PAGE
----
Freelance writers: How to tame the client from hell

Is this your freelance writing client?

Is this your freelance writing client?

Your client schedules meetings one hour before the start time.

When you tell her a job takes two weeks, she’s demanding her deliverable two days after you start.

Your client doesn’t show up for meetings (even if she scheduled them.) Sometimes she has a (poor) excuse as to why she didn’t show up. Other times, she completely blows you off without any explanation.

It’s easy to call this person the “client from hell.” She has unrealistic expectations, doesn’t respect your time and expects your best work for free. At the end of the workday, you’re cranky and filled with complaints. “I’m a professional. Why does she keep doing this to me?”

Here is your reality check. Your “client from hell” isn’t causing your unhappiness. You are – by letting it happen.

It’s tempting to put up with the behavior because, hey, it’s a client – and who wants to lose money? The issue is: setting boundaries with clients is extremely important. If you haven’t been 100% crystal clear with a client, it’s time to put your big girl (or boy) pants on and deal with the situation head-on.

Here’s how to change the situation:

– Know it’s OK to say “no”

Just because a client wants to meet right now doesn’t mean you have to accommodate them. It’s perfectly acceptable to say, “I’m afraid that I have other obligations at that time. I do have availability tomorrow at X or Y time.” If they want a deliverable earlier than promised, simply reiterate your expected delivery date. Being friendly yet firm can go a long way.

– Yes, you can charge for meeting time

This will change your life. Clients will respect your time much more if they know they’re paying for it. Just make sure that this is in your contract (and yes, you really do need a contract.)

– It’s OK to charge for missed meeting times

I’ll stay on the line for 15 minutes. If the client doesn’t show, I’ll bill them for the time. (I’ll waive the fee if there was an emergency and that’s why the client couldn’t make it.)

– Rush jobs = more money

Many freelance writers charge a 20-50% premium when the client needs a fast turnaround. That way, your time is covered (especially since you’ll have to move your schedule around to accommodate your client,) and your client gets what she needs.

– Out of scope = additional charges

It’s great when a client wants more work. It’s not so great when they don’t expect to pay for it. If the client requests something out of the original project scope, send them an email asking them to authorize the additional charge. Wait until you receive their approval before you start.

Will your client from hell kick back? Maybe. But if they do – and your client is truly driving you nuts – it’s OK to let them go. You’ll find another client to replace them soon.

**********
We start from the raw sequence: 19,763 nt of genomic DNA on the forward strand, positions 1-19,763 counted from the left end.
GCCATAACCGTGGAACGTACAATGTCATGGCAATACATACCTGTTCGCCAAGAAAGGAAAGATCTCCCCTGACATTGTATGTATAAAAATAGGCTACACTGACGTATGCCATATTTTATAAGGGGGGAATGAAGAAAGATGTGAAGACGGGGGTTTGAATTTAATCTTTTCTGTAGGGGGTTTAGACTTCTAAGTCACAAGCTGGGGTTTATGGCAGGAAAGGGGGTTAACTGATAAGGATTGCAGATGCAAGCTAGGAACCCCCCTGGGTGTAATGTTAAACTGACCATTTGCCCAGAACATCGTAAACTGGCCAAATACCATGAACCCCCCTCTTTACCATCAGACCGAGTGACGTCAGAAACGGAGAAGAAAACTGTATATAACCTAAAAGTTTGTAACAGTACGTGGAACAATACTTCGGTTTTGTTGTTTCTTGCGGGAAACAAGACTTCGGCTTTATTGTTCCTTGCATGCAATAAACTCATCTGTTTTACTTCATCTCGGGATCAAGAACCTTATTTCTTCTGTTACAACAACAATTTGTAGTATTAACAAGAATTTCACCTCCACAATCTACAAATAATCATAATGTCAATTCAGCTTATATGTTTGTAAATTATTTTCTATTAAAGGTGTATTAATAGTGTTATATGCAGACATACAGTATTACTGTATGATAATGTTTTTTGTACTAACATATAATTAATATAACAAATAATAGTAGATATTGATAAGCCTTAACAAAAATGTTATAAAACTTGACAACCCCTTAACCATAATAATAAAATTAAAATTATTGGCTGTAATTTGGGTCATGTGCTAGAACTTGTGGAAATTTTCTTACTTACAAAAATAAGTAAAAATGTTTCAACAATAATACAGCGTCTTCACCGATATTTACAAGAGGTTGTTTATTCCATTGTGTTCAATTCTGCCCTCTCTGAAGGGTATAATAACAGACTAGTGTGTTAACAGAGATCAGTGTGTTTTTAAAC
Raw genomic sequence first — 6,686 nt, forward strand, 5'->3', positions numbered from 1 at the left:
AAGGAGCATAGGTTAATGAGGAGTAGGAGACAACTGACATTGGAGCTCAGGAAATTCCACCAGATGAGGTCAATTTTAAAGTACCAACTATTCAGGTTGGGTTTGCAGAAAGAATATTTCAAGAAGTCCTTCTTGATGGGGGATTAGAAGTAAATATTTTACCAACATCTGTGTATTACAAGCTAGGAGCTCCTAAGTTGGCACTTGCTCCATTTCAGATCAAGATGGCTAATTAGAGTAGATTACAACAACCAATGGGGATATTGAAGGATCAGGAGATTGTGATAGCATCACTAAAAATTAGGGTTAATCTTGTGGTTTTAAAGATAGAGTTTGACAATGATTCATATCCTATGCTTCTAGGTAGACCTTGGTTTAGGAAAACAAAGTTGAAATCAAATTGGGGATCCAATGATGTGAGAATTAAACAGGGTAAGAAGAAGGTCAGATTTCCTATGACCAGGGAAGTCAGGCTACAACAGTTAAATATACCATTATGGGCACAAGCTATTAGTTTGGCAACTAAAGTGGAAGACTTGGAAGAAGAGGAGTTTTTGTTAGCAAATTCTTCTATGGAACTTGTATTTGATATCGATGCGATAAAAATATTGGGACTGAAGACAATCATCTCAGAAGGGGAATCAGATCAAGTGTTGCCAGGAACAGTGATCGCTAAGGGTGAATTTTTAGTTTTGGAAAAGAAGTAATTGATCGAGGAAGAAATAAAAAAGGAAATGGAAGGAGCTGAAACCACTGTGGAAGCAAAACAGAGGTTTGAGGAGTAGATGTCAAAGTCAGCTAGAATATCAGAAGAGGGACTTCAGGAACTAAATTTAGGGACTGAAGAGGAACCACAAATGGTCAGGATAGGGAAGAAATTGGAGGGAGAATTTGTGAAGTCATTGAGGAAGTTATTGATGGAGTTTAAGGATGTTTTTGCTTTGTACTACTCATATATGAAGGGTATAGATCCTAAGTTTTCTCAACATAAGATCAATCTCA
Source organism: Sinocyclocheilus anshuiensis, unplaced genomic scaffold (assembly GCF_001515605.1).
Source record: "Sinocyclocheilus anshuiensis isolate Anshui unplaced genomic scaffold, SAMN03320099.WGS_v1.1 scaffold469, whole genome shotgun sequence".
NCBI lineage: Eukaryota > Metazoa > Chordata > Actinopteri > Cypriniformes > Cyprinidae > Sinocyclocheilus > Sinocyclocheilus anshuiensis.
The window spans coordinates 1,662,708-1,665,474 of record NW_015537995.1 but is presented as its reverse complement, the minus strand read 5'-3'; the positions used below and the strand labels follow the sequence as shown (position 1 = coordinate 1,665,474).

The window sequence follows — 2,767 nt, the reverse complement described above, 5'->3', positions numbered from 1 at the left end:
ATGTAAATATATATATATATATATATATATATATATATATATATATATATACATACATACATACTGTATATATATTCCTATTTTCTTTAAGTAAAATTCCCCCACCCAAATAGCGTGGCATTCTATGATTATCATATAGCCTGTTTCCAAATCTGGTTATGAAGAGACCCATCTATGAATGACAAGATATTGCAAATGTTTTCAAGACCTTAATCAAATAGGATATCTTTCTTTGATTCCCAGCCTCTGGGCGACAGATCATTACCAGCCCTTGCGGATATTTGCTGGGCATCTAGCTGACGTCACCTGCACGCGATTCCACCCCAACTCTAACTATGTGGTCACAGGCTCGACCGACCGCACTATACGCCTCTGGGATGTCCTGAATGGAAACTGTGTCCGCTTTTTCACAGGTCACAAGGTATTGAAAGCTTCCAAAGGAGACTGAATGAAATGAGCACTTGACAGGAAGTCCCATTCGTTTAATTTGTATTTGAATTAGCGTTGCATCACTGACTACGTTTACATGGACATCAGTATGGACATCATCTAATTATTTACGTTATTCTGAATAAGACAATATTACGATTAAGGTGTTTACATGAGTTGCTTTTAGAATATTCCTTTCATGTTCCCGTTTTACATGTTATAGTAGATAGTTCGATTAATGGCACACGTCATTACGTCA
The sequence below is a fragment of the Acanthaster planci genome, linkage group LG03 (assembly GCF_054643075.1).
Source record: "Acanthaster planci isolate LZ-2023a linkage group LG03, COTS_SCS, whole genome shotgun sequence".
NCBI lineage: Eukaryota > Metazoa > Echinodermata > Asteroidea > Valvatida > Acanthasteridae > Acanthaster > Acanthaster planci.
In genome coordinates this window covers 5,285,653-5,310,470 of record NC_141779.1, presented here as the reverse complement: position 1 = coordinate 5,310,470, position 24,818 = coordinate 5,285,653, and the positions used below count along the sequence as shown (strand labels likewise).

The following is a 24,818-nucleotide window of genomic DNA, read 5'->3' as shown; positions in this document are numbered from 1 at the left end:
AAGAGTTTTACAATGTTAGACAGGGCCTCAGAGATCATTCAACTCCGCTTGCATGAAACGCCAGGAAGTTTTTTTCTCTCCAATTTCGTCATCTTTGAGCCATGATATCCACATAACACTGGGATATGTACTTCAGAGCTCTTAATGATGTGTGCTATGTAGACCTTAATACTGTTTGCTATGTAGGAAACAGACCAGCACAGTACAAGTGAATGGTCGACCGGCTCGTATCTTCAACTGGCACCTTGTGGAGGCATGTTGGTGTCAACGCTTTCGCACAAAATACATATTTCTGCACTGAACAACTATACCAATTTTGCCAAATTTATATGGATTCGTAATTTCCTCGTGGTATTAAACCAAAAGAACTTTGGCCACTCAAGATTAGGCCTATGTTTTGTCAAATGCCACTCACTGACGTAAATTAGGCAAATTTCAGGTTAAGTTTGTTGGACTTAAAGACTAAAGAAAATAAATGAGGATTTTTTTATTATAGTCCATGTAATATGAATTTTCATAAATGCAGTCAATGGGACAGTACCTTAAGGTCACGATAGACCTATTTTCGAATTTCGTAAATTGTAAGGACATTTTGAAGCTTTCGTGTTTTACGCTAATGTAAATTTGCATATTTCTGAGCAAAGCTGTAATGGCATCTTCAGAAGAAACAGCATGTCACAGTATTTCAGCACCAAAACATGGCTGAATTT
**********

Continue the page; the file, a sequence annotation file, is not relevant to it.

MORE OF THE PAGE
Here’s what typically happens instead: Meetings are more streamlined. Rush jobs may still happen, but the client is prepared to pay for them. Your “client from hell” transforms into one of your favorite clients.

That’s a wonderful win/win for both parties.

What else would you suggest? How have you handled your own clients from hell (we’ve all had at least one …)

(Special thank you to the LinkedIn SEO Copywriting group for the post inspiration!).

Are you looking for ways to make more money as a freelance writer without working so darn hard? Check out the Copywriting Business Bootcamp. 12 experts share how you can increase your income and live a better life.



12 replies
  1. Scott Orth
    Scott Orth says:

    Excellent post Heather. We’ve been dealing with the epitome of the “client from hell” recently.

    It’s very easy to get caught up in doing whatever the client asks… especially when it’s a large, high-revenue client.

    But when your sanity is at stake, you’ve got to make the call to let them go. For me, it’s only the 3rd time in 15 years I’ve had to cut ties with a client. It’s better to build the relationship when you can. But in some cases you just need to let go.

    And as you said, you’ll find another client to replace them.

    • Heather Lloyd-Martin
      Heather Lloyd-Martin says:

      Ugh, Scott. I am so sorry and I feel your pain. Even if you know it’s the right decision to make, letting a client go is still hard.

      It’s great that you’ve only faced this three times over 15 years. That definitely shows you know how to choose and take care of your clients. Well done!

      I’m sure your next large, high-revenue and easy-to-work-with client is right around the corner… :)

      Good luck!


Trackbacks & Pingbacks

  1. […] work legal writing jobs freelance writing business paid writing jobs comedy writing jobs become a freelance writer freelance writing jobs for teenagers freelance writing fees freelance writing invoice part time […]

  2. […] Freelance writers: how to tame the client from hell […]

  3. […] Lloyd-Martin writes Freelance writers: How to tame the client from hell for SEO […]

Leave a Reply

Want to join the discussion?
Feel free to contribute!

Leave a Reply

Your email address will not be published. Required fields are marked *